“The players that are there now are well capable, it is just about getting the mindset of everyone involved fully in tune that it can be done. Everyone is now hoping that we can get that far. As players we would be fairly confident that we can compete with anyone. We have played a good few big teams now and we know the quality that is out there and we know the quality that we have in our panel and it is only small things in big games that make the difference between winning and losing”, said Bill, who along with his brother Paul was a member of the Tipperary under 21 football team who lost narrowly in last year’s All-Ireland final to Tyrone at Parnell Park.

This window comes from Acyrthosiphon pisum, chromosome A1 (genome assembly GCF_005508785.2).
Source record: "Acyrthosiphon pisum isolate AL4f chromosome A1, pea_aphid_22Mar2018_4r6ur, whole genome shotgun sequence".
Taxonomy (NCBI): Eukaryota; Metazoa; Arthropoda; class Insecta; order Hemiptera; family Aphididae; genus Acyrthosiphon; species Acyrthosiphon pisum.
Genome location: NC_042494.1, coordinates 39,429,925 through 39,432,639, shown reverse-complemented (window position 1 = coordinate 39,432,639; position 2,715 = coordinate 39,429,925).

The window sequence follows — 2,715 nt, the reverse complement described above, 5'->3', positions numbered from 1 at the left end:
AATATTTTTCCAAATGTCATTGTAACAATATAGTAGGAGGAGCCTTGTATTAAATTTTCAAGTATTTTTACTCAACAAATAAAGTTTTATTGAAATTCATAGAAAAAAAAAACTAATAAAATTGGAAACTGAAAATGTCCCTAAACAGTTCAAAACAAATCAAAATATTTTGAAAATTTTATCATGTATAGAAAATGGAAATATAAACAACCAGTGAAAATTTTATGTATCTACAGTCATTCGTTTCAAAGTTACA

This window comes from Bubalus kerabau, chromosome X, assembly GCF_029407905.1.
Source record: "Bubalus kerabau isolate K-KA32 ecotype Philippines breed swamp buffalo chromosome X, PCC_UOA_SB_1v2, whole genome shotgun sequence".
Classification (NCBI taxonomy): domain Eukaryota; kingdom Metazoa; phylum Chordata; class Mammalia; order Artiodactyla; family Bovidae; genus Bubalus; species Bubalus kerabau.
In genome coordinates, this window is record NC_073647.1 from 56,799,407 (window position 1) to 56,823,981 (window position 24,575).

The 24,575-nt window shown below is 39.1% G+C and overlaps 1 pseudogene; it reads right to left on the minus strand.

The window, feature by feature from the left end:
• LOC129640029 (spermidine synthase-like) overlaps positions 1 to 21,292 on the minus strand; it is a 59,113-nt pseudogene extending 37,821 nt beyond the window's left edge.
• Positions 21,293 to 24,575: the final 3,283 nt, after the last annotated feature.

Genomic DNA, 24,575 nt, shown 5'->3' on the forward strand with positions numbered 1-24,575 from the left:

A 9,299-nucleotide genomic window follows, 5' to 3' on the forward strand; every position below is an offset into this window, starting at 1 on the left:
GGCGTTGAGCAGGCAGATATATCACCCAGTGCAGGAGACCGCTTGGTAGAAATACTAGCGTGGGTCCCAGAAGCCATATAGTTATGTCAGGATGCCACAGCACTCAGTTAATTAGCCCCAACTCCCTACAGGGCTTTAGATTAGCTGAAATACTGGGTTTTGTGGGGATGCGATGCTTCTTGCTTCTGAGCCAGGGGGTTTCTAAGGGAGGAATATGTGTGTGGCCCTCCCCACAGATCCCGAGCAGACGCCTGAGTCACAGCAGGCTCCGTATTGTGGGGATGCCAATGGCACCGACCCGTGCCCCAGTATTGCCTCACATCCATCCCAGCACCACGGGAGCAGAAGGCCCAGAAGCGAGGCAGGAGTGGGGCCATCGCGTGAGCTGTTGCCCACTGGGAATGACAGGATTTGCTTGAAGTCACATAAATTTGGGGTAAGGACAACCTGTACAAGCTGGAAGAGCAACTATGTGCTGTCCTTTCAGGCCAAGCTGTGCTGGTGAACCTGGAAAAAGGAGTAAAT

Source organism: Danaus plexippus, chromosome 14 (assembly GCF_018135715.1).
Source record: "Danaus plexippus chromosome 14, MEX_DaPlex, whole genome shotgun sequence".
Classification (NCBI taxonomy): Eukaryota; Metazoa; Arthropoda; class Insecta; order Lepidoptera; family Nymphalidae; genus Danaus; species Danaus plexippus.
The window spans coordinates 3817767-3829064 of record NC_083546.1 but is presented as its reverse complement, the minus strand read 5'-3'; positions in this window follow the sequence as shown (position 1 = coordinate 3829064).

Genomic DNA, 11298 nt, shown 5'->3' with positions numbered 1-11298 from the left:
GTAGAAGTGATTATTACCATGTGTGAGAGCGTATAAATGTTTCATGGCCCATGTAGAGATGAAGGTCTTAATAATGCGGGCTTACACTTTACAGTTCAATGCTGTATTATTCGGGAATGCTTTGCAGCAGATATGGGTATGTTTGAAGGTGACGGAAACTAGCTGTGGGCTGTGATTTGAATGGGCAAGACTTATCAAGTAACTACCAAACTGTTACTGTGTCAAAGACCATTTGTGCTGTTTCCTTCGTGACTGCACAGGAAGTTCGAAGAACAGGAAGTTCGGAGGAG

“We love playing the big teams now, it’s what brings us on. If we didn't play Kerry in the Munster final we wouldn’t have beaten Derry. What you can learn from losing to the top teams is better than beating another team by 10 points .”
Bill also referred to something that was said in Breffni Park before last Saturday’s game that hit home ...
“Shane Stapleton (Tipp selector) made a good point before the match when we were in a huddle. He said you don’t want your championship run to end in Cavan, no matter what happens you want the year to finish in Croke Park. And when we thought about it afterwards it is very true.
“If your season doesn’t end in Croke Park it is a disappointment no matter who you are or what team you play for. As a footballer you want to get to Croke Park, you want to perform in Croke Park. We are there now in a quarter-final with three games now maximum left for anyone. And whatever happens we are now going to finish in Croke Park and it’s going to be a relatively successful year now no matter what.